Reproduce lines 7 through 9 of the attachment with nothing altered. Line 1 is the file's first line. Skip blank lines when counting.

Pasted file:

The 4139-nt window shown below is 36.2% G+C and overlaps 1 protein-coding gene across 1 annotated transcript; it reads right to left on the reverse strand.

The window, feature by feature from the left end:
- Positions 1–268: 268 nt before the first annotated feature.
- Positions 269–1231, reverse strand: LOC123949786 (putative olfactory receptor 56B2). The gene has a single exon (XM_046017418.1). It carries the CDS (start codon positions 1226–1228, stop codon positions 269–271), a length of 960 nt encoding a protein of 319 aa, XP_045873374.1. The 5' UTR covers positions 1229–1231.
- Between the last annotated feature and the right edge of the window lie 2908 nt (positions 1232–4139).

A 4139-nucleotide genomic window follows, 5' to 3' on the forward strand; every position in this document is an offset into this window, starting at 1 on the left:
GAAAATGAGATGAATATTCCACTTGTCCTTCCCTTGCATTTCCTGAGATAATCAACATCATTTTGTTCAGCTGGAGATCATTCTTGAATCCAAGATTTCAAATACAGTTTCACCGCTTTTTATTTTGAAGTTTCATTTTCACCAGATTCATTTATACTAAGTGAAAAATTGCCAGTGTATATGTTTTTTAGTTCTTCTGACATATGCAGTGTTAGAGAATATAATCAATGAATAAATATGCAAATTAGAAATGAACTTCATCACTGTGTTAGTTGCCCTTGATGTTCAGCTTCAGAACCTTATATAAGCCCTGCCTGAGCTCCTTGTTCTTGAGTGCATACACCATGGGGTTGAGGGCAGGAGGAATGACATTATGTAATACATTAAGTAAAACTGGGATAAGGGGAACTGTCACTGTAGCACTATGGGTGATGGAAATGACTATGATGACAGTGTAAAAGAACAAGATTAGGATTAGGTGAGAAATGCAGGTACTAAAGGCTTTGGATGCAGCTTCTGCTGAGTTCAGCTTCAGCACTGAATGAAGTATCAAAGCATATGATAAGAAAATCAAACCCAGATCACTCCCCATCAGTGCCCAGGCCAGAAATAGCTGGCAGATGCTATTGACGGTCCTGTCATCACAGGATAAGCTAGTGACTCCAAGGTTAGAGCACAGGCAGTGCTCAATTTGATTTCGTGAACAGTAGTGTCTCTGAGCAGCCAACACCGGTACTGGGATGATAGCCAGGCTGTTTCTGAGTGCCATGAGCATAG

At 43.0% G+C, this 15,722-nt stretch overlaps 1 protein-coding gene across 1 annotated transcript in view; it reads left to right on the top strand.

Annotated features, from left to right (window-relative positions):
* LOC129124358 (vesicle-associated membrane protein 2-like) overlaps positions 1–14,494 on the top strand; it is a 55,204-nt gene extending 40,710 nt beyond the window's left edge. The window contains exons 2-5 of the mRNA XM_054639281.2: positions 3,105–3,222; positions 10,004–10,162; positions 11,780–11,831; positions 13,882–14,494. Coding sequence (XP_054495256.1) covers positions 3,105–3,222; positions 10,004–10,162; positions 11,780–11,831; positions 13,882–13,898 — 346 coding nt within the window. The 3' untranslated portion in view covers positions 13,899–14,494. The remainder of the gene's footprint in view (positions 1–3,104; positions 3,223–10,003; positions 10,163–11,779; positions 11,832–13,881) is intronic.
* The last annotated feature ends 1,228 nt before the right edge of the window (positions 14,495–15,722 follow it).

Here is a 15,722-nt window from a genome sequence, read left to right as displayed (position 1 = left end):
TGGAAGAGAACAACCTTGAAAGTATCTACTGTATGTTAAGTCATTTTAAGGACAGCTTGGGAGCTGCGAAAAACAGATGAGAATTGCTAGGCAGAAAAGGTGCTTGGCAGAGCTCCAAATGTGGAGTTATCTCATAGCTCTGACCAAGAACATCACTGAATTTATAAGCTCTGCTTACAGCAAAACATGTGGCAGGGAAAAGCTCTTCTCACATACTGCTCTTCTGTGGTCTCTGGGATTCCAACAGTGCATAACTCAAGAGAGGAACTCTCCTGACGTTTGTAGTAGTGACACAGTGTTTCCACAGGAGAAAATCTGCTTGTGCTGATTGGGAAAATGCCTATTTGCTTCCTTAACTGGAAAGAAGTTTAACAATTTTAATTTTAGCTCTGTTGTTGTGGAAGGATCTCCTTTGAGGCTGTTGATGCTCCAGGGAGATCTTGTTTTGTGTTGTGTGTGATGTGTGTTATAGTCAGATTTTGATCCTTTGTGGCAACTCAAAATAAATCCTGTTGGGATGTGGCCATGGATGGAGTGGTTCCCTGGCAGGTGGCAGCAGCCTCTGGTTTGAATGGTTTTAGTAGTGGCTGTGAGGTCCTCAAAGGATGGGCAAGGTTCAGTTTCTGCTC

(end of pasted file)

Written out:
GAAAATGAGATGAATATTCCACTTGTCCTTCCCTTGCATTTCCTGAGATAATCAACATCATTTTGTTCAGCTGGAGATCATTCTTGAATCCAAGATTTCAAATACAGTTTCACCGCTTTTTATTTTGAAGTTTCATTTTCACCAGATTCATTTATACTAAGTGAAAAATTGCCAGTGTATATGTTTTTTAGTTCTTCTGACATATGCAGTGTTAGAGAATATAATCAATGAATAAATATGCAAATTAGAAATGAACTTCATCACTGTGTTAGTTGCCCTTGATGTTCAGCTTCAGAACCTTATATAAGCCCTGCCTGAGCTCCTTGTTCTTGAGTGCATACACCATGGGGTTGAGGGCAGGAGGAATGACATTATGTAATACATTAAGTAAAACTGGGATAAGGGGAACTGTCACTGTAGCACTATGGGTGATGGAAATGACTATGATGACAGTGTAAAAGAACAAGATTAGGATTAGGTGAGAAATGCAGGTACTAAAGGCTTTGGATGCAGCTTCTGCTGAGTTCAGCTTCAGCACTGAATGAAGTATCAAAGCATATGATAAGAAAATCAAACCCAGATCACTCCCCATCAGTGCCCAGGCCAGAAATAGCTGGCAGATGCTATTGACGGTCCTGTCATCACAGGATAAGCTAGTGACTCCAAGGTTAGAGCACAGGCAGTGCTCAATTTGATTTCGTGAACAGTAGTGTCTCTGAGCAGCCAACACCGGTACTGGGATGATAGCCAGGCTGTTTCTGAGTGCCATGAGCATAG

At 43.0% G+C, this 15,722-nt stretch overlaps 1 protein-coding gene across 1 annotated transcript in view; it reads left to right on the top strand.

Annotated features, from left to right (window-relative positions):